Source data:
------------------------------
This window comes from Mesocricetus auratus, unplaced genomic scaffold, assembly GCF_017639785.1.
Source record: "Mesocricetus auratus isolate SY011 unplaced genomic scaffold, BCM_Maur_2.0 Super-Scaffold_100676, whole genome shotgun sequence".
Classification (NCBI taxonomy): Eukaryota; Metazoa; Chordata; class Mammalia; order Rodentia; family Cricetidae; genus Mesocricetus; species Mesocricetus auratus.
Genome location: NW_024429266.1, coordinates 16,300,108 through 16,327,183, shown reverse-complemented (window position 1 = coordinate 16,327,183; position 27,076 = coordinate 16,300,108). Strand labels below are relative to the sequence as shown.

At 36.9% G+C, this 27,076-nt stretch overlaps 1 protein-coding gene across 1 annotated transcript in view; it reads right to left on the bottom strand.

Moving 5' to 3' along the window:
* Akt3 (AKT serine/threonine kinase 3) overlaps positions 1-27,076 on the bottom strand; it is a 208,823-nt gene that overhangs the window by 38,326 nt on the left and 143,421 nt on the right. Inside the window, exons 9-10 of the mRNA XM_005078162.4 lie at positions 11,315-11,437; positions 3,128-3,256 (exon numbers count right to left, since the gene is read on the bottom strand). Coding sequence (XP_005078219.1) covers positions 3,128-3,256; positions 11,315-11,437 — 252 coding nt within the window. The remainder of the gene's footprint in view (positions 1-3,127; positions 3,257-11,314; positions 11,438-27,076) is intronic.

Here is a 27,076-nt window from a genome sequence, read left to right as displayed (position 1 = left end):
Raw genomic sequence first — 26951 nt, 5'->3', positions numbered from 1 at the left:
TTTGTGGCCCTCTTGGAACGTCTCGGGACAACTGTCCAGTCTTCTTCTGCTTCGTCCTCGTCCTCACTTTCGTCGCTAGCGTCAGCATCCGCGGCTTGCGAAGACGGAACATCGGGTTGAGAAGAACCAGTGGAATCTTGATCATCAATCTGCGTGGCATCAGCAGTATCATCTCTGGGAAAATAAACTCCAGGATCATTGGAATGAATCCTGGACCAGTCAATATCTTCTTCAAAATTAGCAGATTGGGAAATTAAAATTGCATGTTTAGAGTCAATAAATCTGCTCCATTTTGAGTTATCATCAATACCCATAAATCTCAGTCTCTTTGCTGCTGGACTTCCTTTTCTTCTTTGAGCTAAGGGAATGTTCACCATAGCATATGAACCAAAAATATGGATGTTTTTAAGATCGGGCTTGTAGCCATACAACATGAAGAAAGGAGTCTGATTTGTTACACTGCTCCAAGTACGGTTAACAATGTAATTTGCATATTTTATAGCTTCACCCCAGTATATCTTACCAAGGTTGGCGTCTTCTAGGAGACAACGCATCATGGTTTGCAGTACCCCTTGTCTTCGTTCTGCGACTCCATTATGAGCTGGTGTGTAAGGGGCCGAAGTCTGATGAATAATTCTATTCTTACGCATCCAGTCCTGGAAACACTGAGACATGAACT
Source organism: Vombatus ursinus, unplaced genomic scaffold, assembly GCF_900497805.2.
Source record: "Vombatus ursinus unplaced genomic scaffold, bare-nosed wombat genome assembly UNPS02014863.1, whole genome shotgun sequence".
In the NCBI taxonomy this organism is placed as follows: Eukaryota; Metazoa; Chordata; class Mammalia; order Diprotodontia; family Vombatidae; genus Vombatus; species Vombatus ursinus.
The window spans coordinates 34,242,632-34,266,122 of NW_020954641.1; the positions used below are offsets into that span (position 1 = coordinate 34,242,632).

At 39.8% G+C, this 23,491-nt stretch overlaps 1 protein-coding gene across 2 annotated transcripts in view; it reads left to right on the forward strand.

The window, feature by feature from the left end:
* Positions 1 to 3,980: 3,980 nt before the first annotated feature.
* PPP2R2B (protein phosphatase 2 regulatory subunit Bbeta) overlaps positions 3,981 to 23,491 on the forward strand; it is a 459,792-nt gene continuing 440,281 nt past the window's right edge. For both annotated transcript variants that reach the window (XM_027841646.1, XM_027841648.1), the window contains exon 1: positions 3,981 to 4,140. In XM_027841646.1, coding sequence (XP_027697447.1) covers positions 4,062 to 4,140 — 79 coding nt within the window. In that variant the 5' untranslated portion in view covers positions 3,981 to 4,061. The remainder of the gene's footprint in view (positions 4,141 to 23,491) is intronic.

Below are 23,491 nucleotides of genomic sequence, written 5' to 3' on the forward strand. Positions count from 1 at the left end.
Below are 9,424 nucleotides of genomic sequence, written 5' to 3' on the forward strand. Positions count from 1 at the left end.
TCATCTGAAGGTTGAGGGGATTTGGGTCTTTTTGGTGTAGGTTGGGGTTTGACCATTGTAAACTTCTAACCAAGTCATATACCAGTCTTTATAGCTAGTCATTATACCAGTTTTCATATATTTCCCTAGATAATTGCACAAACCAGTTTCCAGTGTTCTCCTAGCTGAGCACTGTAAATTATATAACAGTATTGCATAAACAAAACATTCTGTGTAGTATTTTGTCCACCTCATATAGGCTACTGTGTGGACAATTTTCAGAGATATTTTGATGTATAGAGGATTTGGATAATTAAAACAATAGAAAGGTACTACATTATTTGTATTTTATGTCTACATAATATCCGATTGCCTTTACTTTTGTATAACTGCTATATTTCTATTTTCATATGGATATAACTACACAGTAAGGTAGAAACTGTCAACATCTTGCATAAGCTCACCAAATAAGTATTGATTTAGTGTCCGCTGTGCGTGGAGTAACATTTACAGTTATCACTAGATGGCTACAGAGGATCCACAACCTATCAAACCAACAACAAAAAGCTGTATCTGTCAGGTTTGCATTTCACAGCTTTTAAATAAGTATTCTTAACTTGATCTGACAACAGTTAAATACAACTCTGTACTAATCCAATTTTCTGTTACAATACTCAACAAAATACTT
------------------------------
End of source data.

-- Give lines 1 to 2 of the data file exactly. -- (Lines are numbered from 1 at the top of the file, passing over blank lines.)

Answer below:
This window comes from Mesocricetus auratus, unplaced genomic scaffold, assembly GCF_017639785.1.
Source record: "Mesocricetus auratus isolate SY011 unplaced genomic scaffold, BCM_Maur_2.0 Super-Scaffold_100676, whole genome shotgun sequence".